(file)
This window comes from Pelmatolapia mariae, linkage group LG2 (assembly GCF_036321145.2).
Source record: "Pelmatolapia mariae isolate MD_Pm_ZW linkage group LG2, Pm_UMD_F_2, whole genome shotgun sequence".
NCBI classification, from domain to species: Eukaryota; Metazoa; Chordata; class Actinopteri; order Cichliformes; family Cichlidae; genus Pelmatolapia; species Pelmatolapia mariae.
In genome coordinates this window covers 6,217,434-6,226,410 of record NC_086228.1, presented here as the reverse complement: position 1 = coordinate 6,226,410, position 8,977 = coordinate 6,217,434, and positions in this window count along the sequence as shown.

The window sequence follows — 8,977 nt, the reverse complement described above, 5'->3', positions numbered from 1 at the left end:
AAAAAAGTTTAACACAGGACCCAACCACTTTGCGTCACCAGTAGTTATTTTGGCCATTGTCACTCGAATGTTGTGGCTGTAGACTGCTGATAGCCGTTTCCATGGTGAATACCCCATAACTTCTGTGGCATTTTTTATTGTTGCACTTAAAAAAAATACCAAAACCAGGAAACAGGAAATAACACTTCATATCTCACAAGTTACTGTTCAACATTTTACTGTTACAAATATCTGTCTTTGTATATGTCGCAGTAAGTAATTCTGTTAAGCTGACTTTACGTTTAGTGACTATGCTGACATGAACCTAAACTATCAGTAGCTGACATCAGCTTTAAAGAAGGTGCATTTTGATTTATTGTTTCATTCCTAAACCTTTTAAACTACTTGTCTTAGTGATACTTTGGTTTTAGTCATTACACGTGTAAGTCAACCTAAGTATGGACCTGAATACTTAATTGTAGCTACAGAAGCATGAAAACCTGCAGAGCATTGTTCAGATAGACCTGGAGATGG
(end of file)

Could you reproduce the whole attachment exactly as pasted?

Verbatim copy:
This window comes from Pelmatolapia mariae, linkage group LG2 (assembly GCF_036321145.2).
Source record: "Pelmatolapia mariae isolate MD_Pm_ZW linkage group LG2, Pm_UMD_F_2, whole genome shotgun sequence".
NCBI classification, from domain to species: Eukaryota; Metazoa; Chordata; class Actinopteri; order Cichliformes; family Cichlidae; genus Pelmatolapia; species Pelmatolapia mariae.
In genome coordinates this window covers 6,217,434-6,226,410 of record NC_086228.1, presented here as the reverse complement: position 1 = coordinate 6,226,410, position 8,977 = coordinate 6,217,434, and positions in this window count along the sequence as shown.

The window sequence follows — 8,977 nt, the reverse complement described above, 5'->3', positions numbered from 1 at the left end:
AAAAAAGTTTAACACAGGACCCAACCACTTTGCGTCACCAGTAGTTATTTTGGCCATTGTCACTCGAATGTTGTGGCTGTAGACTGCTGATAGCCGTTTCCATGGTGAATACCCCATAACTTCTGTGGCATTTTTTATTGTTGCACTTAAAAAAAATACCAAAACCAGGAAACAGGAAATAACACTTCATATCTCACAAGTTACTGTTCAACATTTTACTGTTACAAATATCTGTCTTTGTATATGTCGCAGTAAGTAATTCTGTTAAGCTGACTTTACGTTTAGTGACTATGCTGACATGAACCTAAACTATCAGTAGCTGACATCAGCTTTAAAGAAGGTGCATTTTGATTTATTGTTTCATTCCTAAACCTTTTAAACTACTTGTCTTAGTGATACTTTGGTTTTAGTCATTACACGTGTAAGTCAACCTAAGTATGGACCTGAATACTTAATTGTAGCTACAGAAGCATGAAAACCTGCAGAGCATTGTTCAGATAGACCTGGAGATGG